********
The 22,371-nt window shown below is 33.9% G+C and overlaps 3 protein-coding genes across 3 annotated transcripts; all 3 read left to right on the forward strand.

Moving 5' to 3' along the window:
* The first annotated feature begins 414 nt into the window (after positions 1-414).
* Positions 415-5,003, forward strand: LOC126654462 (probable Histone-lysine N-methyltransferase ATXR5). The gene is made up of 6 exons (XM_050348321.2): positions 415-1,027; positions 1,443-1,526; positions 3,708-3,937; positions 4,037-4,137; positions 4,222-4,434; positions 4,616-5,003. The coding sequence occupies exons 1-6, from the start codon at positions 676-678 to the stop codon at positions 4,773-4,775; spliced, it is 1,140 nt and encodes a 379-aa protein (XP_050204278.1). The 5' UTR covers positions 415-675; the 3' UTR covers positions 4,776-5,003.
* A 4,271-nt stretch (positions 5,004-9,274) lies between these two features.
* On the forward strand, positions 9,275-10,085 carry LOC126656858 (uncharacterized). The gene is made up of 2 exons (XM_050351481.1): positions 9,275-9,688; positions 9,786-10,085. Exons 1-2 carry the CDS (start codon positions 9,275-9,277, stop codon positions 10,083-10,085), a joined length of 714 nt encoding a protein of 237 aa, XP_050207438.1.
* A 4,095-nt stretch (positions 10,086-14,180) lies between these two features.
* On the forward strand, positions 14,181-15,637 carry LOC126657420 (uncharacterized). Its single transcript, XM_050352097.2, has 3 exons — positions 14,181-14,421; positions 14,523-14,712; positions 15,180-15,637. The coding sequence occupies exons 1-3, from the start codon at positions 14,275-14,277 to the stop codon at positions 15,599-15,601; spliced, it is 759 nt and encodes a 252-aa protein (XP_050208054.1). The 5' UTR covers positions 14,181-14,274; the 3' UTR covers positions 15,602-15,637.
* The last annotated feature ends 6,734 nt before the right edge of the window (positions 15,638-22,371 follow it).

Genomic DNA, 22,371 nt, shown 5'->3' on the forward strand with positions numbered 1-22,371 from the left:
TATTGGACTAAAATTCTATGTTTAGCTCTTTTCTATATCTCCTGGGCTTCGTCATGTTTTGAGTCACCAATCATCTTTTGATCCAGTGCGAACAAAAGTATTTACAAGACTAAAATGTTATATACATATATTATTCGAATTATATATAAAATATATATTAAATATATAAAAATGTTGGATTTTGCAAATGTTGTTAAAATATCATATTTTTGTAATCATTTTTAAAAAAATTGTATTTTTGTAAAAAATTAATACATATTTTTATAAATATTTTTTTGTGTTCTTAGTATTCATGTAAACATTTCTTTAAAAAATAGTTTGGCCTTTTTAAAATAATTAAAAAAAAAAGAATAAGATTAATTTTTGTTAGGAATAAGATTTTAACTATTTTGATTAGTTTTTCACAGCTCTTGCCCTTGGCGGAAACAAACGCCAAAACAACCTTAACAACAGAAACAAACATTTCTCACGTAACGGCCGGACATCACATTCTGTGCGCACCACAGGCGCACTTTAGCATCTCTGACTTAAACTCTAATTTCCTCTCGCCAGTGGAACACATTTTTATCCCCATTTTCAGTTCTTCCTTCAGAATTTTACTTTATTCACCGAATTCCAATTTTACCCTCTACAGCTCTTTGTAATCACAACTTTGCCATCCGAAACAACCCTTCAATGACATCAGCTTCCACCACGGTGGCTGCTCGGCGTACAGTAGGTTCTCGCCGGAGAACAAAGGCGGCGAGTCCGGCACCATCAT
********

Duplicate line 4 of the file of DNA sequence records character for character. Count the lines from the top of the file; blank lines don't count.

* Positions 415-5,003, forward strand: LOC126654462 (probable Histone-lysine N-methyltransferase ATXR5). The gene is made up of 6 exons (XM_050348321.2): positions 415-1,027; positions 1,443-1,526; positions 3,708-3,937; positions 4,037-4,137; positions 4,222-4,434; positions 4,616-5,003. The coding sequence occupies exons 1-6, from the start codon at positions 676-678 to the stop codon at positions 4,773-4,775; spliced, it is 1,140 nt and encodes a 379-aa protein (XP_050204278.1). The 5' UTR covers positions 415-675; the 3' UTR covers positions 4,776-5,003.